(The Fast Runner)
Format: 35mm Colour
Runtime: 172 min
Germaine Gee Wong Ying
Igloolik Isuma Productions,
National Film Board of Canada
“I first heard the story of Atanarjuat from my mother when I was a kid falling asleep side by side with my five brothers and sisters in our sod house. We were still living on the land... travelling from place to place just like our ancestors did in this region for four thousand years.” – Zacharias Kunuk
“It is a universal story with emotions people all over the world can understand. It is also totally Inuit: a story we all heard as children.... We are passing [it] on to others, just like it was passed on to us.” – Zacharias Kunuk
In a timeless and frozen land several millennia ago, a malevolent shaman (Abraham Ulayuruluk) causes a rift in a nomadic Inuit community. Years later, two brothers – Amaqjuaq, The Strong One (Pakkak Innuksuk), and Atanarjuat, The Fast Runner (Natar Ungalaaq) – grow up to face the malicious spirit and break its hold on their people. Atanarjuat finds himself in love with the beautiful Atuat (Sylvia Ivalu), and though she loves him in return, she has been promised to Oki (Peter Henry Arnatsiaq), a boastful bully who is the son of the camp leader. When Atanarjuat pursues Atuat, he violates the carefully observed customs of the community. Oki sets out to gain revenge, unleashing a series of terrible events and forcing Atanarjuat to face his destiny and reunite his community.
Paul Apak Angilirq, Atanarjuat's scriptwriter, called on this tradition to develop the piece, beginning with different accounts of the ancient folktale from several Inuit elders.
The stories, which often carry complex cultural information within elaborate layers of meaning, must be entertaining and suspenseful to keep listeners spellbound through many retellings. Atanarjuat (The Fast Runner) doesn’t disappoint; it is a gripping, emotional drama.
The debut feature by Zacharius Kunuk, Atanarjuat (The Fast Runner) stands out for many reasons. It is the first feature film ever made in the Inuktitut language and the first feature directed, acted and scripted by Inuit. At three hours long (edited from more than seventy hours of footage), the pace is perfect.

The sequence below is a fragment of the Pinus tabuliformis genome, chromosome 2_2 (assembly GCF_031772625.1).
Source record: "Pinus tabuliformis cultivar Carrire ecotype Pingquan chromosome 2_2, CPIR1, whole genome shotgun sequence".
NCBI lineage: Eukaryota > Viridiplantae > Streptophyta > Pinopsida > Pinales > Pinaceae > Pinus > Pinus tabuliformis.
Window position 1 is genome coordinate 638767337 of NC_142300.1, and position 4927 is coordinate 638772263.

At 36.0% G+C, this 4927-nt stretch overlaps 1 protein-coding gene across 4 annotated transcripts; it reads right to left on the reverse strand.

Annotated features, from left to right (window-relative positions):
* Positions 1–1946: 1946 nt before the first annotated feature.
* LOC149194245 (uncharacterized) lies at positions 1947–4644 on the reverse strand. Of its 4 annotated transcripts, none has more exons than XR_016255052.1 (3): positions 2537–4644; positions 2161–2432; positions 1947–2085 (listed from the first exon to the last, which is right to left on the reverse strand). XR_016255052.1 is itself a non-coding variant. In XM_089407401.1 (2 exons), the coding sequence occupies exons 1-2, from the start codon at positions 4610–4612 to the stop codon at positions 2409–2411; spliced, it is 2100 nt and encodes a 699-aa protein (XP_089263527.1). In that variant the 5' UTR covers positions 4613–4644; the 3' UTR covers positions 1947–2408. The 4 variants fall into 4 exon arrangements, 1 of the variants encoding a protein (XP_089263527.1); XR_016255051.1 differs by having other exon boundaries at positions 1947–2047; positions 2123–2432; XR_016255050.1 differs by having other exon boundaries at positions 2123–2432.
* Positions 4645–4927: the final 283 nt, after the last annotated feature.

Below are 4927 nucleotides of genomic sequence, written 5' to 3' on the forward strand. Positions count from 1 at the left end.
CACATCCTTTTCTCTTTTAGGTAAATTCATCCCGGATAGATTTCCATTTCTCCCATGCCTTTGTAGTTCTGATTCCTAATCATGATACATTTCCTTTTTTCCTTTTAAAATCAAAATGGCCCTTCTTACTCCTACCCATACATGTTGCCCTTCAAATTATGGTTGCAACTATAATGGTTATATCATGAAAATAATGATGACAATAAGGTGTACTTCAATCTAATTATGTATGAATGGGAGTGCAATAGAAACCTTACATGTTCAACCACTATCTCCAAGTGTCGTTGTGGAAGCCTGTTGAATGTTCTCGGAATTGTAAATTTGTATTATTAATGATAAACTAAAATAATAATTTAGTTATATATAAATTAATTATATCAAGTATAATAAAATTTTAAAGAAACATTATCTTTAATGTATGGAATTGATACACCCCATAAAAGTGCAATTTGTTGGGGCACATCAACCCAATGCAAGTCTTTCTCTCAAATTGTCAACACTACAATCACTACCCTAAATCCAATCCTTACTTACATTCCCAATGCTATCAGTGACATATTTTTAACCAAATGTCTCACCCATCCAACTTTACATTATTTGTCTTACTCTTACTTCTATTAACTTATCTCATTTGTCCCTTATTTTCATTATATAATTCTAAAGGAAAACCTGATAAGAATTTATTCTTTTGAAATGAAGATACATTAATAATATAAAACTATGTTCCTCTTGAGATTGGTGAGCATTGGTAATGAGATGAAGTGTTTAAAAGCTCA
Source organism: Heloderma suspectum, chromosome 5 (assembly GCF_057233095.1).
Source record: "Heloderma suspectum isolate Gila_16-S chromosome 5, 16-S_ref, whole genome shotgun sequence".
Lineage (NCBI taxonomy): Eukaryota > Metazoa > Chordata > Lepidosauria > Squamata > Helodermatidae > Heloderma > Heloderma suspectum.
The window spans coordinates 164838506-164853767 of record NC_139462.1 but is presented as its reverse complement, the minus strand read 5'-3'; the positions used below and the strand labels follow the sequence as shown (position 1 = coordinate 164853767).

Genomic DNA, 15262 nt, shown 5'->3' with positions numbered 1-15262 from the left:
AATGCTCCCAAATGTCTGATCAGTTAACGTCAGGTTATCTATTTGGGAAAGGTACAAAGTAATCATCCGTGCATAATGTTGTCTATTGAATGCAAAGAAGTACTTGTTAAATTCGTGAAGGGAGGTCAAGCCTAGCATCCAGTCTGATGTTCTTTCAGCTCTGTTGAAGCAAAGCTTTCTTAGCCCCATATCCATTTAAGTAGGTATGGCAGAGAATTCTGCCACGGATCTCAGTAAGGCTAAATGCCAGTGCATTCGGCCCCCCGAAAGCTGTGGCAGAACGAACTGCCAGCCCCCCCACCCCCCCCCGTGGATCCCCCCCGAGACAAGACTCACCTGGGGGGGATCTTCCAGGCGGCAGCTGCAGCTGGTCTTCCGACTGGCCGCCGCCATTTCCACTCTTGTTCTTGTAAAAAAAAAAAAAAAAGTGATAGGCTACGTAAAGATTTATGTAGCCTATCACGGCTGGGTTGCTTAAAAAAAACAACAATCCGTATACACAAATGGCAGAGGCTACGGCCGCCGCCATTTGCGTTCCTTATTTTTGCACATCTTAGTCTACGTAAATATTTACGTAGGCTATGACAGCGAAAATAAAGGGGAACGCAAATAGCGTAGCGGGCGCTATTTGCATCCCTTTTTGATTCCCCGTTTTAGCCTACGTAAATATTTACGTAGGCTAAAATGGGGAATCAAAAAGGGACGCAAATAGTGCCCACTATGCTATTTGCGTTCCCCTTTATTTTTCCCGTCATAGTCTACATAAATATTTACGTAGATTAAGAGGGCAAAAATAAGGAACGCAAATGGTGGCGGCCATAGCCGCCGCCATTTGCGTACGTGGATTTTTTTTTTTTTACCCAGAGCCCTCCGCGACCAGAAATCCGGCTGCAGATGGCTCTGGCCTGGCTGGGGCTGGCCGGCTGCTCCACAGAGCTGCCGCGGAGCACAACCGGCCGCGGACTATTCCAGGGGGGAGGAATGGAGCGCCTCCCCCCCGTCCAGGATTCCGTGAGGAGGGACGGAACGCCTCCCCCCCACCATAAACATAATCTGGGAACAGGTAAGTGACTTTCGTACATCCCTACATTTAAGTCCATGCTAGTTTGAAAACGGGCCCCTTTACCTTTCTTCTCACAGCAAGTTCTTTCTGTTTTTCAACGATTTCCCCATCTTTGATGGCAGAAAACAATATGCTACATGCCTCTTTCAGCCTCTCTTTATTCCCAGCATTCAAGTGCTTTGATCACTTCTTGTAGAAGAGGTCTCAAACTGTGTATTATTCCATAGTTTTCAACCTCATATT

Winner of the prestigious Caméra d’Or for best first feature at the Cannes Film Festival and designated one of Canada's Top Ten films of 2001 by the Toronto International Film Festival Group's annual poll, Atanarjuat (The Fast Runner) is a landmark in our film history. The film was shot on location in the North Baffin region of the Canadian Arctic; Norman Cohn’s widescreen, Digital Betacam cinematography conveys the austere, evocative beauty of the sprawling sea ice, the vast expanses of tundra and rocky flatlands, and the distinctive Arctic light. The costumes, props and sets were handmade by local artists and elders, including sleds built from caribou antlers and sinew, and garments fashioned from animal pelts. Adding to the film’s authenticity, the cast and crew and artists and elders advised throughout production, an approach to filmmaking Kunuk and Cohn refer to as a “horizontal” process.
For all its educational and historical value, Atanarjuat (The Fast Runner) is not to be confused with an ethnographic docudrama. The storytelling is exhilarating, the filmmaking masterful and the fable universal.